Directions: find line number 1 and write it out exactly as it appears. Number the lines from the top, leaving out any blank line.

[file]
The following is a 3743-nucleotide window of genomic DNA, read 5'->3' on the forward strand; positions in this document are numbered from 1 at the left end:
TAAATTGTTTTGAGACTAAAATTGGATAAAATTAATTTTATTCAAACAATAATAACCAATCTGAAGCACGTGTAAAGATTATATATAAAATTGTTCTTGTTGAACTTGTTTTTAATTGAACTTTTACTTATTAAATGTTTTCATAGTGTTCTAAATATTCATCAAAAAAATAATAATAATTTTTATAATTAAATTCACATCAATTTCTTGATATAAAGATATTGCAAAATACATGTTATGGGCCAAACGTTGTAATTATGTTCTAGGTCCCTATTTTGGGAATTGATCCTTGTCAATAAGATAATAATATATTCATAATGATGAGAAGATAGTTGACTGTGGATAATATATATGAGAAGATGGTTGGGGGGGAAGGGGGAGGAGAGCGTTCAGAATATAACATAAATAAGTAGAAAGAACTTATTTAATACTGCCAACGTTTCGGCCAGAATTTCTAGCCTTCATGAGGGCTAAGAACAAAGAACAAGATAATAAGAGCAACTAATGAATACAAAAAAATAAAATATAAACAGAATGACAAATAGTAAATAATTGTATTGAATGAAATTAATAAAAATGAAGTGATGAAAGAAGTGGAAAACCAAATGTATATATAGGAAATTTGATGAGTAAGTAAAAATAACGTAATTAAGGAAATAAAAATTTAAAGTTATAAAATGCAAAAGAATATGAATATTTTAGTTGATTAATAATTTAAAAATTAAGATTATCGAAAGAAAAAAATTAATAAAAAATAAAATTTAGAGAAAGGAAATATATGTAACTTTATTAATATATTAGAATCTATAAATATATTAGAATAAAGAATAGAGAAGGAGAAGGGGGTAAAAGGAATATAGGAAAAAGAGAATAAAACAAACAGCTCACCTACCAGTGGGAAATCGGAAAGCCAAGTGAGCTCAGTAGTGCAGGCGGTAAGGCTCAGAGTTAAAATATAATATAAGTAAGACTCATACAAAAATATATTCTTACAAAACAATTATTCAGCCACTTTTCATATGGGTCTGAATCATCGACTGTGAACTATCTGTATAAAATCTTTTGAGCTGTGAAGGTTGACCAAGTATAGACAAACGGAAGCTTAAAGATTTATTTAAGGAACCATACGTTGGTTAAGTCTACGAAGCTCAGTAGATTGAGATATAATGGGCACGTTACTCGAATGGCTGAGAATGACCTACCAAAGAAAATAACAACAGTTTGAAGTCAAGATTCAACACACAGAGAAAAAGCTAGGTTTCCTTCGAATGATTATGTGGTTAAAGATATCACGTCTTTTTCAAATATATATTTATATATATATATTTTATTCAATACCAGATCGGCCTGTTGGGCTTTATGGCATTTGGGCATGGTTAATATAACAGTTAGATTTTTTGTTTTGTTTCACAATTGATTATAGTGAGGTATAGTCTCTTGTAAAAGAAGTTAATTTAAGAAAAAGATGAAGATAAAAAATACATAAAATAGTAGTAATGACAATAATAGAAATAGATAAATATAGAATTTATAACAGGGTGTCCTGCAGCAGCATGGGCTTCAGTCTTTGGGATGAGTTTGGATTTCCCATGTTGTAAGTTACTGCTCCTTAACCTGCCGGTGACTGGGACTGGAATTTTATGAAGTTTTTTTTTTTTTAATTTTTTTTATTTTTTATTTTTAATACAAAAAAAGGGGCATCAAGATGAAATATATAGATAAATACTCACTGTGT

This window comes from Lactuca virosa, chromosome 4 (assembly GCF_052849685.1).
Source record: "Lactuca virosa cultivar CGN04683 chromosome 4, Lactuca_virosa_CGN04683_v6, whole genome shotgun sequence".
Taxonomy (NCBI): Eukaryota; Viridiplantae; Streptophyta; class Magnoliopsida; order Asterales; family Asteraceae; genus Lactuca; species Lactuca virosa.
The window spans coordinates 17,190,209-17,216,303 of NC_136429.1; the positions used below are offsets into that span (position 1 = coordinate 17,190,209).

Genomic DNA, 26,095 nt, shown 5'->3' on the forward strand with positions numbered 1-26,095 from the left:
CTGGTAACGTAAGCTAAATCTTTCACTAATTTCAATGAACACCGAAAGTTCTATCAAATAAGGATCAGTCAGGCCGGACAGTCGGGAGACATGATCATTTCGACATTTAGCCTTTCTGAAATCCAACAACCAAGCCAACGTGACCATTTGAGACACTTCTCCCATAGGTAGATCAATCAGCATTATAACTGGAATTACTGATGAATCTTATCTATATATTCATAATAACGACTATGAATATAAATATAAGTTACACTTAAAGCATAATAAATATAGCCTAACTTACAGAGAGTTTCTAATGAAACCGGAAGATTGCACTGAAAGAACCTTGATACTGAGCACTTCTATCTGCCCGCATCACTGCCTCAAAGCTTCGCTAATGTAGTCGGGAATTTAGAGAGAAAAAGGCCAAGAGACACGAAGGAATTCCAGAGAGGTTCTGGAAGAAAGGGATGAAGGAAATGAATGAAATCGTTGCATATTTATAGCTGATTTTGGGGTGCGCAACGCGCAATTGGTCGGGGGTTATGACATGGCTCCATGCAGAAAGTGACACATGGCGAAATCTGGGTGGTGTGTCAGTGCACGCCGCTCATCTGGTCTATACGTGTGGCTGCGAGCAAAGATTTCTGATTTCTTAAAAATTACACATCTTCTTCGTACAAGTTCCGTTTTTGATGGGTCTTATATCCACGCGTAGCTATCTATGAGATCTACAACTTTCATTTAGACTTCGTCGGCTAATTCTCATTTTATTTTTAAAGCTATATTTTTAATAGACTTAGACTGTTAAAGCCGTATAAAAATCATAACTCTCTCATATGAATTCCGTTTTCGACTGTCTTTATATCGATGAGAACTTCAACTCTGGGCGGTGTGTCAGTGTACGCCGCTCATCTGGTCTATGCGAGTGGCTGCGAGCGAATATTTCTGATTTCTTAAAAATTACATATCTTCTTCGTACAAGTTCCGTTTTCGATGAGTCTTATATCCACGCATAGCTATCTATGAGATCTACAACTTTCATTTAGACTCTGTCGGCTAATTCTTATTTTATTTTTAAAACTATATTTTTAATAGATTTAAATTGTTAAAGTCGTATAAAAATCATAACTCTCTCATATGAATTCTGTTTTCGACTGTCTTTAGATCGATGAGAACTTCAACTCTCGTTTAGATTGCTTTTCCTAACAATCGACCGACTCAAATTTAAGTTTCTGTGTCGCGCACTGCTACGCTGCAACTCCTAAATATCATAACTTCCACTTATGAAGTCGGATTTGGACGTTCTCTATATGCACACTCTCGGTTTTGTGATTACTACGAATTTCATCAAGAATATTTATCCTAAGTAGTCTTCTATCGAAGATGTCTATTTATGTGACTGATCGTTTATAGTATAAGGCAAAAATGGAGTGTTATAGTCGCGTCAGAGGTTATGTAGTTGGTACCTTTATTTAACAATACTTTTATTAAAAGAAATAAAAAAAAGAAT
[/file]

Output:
The following is a 3743-nucleotide window of genomic DNA, read 5'->3' on the forward strand; positions in this document are numbered from 1 at the left end: